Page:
LONDON, June 16 (Reuters) - The London Metal Exchange (LME) said on Monday it plans to launch new steel rebar and scrap contracts and also said it was still committed to its existing steel billet contract.
The LME, owned by Hong Kong Exchanges and Clearing Ltd , will also launch its new aluminium premium contract in the first quarter of next year, Matthew Chamberlain, LME head of business development, told a presentation.
Chamberlain acknowledged that the LME’s existing billet contract was not functioning properly, but that the exchange was confident it can become more viable.
The LME will consult with its members over the next few months before releasing proposed details of the rebar and scrap contracts, which are expected to be cash-settled versus the physically settled billet contract.
They would probably not be launched until next year, while a second phase of contracts may include ones for iron ore, coking coal and steel coil.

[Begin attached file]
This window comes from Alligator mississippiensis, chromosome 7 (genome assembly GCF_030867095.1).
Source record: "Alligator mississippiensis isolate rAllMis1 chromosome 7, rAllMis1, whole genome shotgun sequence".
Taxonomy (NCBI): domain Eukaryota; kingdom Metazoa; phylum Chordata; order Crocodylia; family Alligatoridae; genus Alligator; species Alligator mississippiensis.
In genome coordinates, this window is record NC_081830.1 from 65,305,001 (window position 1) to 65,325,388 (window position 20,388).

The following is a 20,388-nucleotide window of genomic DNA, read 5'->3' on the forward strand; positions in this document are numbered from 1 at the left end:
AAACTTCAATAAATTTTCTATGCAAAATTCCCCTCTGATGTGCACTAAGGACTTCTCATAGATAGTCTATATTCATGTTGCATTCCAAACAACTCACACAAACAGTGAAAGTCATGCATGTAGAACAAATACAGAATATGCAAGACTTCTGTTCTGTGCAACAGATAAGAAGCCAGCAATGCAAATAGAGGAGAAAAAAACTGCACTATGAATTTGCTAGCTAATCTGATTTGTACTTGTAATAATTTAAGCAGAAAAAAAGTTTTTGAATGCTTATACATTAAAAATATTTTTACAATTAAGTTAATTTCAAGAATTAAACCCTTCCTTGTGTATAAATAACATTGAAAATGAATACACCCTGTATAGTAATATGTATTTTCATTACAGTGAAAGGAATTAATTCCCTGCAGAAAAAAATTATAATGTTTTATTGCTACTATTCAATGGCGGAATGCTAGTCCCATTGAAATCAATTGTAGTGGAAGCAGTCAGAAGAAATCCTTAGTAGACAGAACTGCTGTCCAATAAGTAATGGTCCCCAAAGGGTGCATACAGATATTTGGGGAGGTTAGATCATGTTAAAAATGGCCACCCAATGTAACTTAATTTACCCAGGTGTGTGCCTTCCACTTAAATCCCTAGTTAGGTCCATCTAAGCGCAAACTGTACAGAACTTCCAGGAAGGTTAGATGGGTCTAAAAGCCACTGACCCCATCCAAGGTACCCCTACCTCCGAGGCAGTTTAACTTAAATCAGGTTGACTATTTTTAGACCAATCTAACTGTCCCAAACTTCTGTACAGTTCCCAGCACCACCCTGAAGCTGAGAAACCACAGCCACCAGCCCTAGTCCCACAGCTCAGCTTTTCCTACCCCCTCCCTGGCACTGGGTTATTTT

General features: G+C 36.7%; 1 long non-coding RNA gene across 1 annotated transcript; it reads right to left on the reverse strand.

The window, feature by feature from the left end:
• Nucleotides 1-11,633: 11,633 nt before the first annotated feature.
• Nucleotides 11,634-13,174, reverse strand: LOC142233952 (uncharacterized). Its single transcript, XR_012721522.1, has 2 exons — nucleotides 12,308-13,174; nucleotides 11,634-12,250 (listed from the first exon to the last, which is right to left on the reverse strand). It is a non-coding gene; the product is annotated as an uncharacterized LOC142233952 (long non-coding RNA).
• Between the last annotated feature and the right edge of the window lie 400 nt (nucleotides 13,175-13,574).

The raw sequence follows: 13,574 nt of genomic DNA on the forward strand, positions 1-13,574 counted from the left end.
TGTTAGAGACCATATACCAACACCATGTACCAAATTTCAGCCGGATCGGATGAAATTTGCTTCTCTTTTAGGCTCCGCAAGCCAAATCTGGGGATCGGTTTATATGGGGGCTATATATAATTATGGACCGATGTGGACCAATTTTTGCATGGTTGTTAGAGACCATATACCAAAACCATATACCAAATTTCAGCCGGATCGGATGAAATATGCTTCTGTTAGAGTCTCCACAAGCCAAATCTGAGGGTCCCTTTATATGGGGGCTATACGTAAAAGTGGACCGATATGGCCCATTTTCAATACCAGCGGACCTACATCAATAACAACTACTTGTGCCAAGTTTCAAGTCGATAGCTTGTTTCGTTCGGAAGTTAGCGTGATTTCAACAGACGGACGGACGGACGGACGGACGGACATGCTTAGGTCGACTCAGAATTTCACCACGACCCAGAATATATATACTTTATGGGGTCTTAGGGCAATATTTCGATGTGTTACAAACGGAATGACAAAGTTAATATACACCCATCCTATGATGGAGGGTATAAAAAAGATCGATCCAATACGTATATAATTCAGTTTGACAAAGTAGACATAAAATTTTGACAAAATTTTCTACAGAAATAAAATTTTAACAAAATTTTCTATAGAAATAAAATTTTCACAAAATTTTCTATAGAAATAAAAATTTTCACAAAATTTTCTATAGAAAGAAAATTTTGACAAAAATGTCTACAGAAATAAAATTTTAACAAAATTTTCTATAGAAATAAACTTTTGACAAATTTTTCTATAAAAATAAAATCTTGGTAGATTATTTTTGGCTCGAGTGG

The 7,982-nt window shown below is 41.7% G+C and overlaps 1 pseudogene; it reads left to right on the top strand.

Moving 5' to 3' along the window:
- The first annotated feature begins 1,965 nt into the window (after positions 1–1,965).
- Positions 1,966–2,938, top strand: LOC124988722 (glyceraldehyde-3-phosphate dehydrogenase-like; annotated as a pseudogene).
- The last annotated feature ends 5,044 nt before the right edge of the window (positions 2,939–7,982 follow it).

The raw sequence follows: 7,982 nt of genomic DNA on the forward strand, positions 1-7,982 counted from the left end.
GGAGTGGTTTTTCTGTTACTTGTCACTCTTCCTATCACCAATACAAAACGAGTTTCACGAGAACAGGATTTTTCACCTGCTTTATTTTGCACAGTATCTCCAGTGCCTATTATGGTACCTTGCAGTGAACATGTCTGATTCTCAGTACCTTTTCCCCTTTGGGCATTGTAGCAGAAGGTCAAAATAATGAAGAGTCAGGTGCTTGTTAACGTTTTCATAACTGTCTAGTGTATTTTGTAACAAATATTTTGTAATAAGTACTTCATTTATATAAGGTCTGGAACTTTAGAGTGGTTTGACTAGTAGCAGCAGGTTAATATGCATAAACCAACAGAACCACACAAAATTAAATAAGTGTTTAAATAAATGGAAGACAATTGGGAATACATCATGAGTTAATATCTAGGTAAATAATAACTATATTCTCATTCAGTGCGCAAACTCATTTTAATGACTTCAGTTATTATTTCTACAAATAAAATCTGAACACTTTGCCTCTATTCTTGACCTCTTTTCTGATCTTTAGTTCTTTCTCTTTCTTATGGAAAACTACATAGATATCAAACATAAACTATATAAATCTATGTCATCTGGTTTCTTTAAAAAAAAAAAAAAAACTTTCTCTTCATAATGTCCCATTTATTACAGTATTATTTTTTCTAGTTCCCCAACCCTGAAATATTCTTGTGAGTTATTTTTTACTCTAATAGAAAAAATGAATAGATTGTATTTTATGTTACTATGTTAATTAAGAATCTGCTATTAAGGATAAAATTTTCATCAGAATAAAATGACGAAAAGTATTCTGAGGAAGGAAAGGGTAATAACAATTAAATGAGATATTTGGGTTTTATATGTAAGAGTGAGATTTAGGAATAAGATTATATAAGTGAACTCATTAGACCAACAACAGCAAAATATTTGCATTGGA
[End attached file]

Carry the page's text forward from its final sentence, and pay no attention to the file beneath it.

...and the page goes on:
Chamberlain said the current steel billet contract has started to perform better since the LME has taken two measures: The contract now has its own load-out queue so it is not stuck behind long warehouse backlogs for base metals, and the LME has made it a European contract rather than covering Europe and the Far East.
“The market has broadly said this contract is beginning to perform, let’s keep it there, support it and let’s build those (other) contracts around it,” he said.
“It’s never going to be a huge contract ... but the market wants us to keep it there as a cornerstone and build perhaps the bigger volume contracts around it.”
He said the aluminium premium contract would be offered for four regions: the U.S. Midwest, Western Europe, Japan and Southeast Asia. It would use a monthly settlement, unlike the daily structure for the underlying LME primary aluminium contract, he said.
Premiums are paid over the LME cash price to cover the cost of freight and insurance, and reflect regional demand and supply.
The CME Group Inc launched an aluminium futures contract last month in a bid to challenge the LME’s $51 billion market and went live about two years ago with a contract for its own aluminium premium contract.
Reporting by Eric Onstad; Additional reporting by Susan Thomas; Editing by David Evans and Pravin Char